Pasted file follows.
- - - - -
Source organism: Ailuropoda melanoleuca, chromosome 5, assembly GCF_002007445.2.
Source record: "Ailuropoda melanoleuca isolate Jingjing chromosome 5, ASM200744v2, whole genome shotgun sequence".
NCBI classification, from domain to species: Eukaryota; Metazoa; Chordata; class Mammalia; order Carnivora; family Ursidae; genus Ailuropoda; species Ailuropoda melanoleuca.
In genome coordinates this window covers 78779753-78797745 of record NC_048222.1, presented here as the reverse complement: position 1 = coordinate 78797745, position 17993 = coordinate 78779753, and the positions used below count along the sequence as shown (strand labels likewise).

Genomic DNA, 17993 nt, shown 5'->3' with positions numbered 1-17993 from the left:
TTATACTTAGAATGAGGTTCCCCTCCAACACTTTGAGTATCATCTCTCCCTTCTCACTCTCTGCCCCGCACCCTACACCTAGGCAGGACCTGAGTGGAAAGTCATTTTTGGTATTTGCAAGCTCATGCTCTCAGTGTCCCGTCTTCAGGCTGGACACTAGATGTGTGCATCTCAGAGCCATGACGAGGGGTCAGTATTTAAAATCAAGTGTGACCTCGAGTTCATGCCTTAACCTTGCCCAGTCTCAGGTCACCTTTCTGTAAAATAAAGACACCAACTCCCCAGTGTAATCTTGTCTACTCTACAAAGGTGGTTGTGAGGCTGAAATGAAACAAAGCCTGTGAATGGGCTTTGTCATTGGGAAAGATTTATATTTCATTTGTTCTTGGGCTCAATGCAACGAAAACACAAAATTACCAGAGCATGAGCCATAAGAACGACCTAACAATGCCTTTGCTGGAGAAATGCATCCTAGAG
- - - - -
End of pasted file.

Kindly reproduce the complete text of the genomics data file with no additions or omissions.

Source organism: Ailuropoda melanoleuca, chromosome 5, assembly GCF_002007445.2.
Source record: "Ailuropoda melanoleuca isolate Jingjing chromosome 5, ASM200744v2, whole genome shotgun sequence".
NCBI classification, from domain to species: Eukaryota; Metazoa; Chordata; class Mammalia; order Carnivora; family Ursidae; genus Ailuropoda; species Ailuropoda melanoleuca.
In genome coordinates this window covers 78779753-78797745 of record NC_048222.1, presented here as the reverse complement: position 1 = coordinate 78797745, position 17993 = coordinate 78779753, and the positions used below count along the sequence as shown (strand labels likewise).

Genomic DNA, 17993 nt, shown 5'->3' with positions numbered 1-17993 from the left:
TTATACTTAGAATGAGGTTCCCCTCCAACACTTTGAGTATCATCTCTCCCTTCTCACTCTCTGCCCCGCACCCTACACCTAGGCAGGACCTGAGTGGAAAGTCATTTTTGGTATTTGCAAGCTCATGCTCTCAGTGTCCCGTCTTCAGGCTGGACACTAGATGTGTGCATCTCAGAGCCATGACGAGGGGTCAGTATTTAAAATCAAGTGTGACCTCGAGTTCATGCCTTAACCTTGCCCAGTCTCAGGTCACCTTTCTGTAAAATAAAGACACCAACTCCCCAGTGTAATCTTGTCTACTCTACAAAGGTGGTTGTGAGGCTGAAATGAAACAAAGCCTGTGAATGGGCTTTGTCATTGGGAAAGATTTATATTTCATTTGTTCTTGGGCTCAATGCAACGAAAACACAAAATTACCAGAGCATGAGCCATAAGAACGACCTAACAATGCCTTTGCTGGAGAAATGCATCCTAGAG